Mobile data revenue has grown in line with subscriber growth, supported by the decline in the cost of mobile data traffic as operators now generally include generous data within bundles. Mobile data revenue may reach some NZ$445 million for 2014, compared to only NZ$225 million in 2010. Traffic has seen similar growth, and should approach nine petabytes in this year, compared to 1.1 petabytes in 2010.

The average cost of mobile data has also fallen considerably, though data remains relatively expensive compared to mobile voice plans. In March 2014 the Commerce Commission reported that although plan prices had fallen by between 25% and 70% since 2011 and were about 40% below average prices among OECD countries (as of mid-2013), some plans, such as a 6GB/month plan, were among the most expensive in the OECD.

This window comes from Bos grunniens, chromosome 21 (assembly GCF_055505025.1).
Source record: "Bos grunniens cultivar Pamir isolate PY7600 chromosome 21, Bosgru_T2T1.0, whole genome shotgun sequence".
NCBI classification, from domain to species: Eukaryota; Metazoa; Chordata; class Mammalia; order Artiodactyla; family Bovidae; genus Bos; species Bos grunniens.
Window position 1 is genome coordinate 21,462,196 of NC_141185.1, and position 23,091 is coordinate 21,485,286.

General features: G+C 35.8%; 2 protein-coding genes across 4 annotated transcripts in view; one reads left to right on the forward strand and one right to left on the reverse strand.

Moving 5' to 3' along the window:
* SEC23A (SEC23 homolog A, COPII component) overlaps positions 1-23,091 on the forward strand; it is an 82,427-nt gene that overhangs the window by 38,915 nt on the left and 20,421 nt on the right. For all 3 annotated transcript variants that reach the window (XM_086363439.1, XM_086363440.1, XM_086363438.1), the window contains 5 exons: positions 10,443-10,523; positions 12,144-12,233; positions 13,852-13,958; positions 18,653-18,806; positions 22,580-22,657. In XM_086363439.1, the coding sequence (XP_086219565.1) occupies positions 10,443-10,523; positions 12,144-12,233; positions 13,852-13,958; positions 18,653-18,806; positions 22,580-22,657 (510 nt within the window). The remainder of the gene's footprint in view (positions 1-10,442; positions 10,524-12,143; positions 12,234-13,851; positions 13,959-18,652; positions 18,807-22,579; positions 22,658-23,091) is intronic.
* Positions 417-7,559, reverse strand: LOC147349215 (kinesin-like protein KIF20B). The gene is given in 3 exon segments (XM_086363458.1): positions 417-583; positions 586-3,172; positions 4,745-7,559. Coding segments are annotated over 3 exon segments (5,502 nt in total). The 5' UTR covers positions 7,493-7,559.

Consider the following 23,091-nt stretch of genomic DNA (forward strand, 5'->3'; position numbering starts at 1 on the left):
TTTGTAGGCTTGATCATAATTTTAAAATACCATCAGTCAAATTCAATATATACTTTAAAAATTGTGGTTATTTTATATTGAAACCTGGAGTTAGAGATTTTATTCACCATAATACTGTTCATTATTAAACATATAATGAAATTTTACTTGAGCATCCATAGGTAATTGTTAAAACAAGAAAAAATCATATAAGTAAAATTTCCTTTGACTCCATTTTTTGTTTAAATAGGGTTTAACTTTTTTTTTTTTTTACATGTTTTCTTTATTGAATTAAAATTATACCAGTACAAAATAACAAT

Commercial LTE services are now widespread in New Zealand, and as the services are pushed deeper into rural areas mobile data use will escalate. In the near future operators will be making greater use of the recently auctioned 700MHz allocations to complement their 1800MHz concessions. The government has already suggested that the economic benefits of using this spectrum for 4G could reach up to $2.4 billion over 20 years. The auction, held towards the end of 2013, included a number of conditions for licensees.  Crucially, operators are obliged to build a certain number of base stations each year for five years in areas where they have no existing infrastructure. Licensees with their own mobile networks are required within five years to upgrade 75% of their base stations in rural areas operating in the 850MHz and 900MHz bands to LTE using the 700MHz band. This was aimed at ensuring that a large portion of rural areas will also benefit from LTE.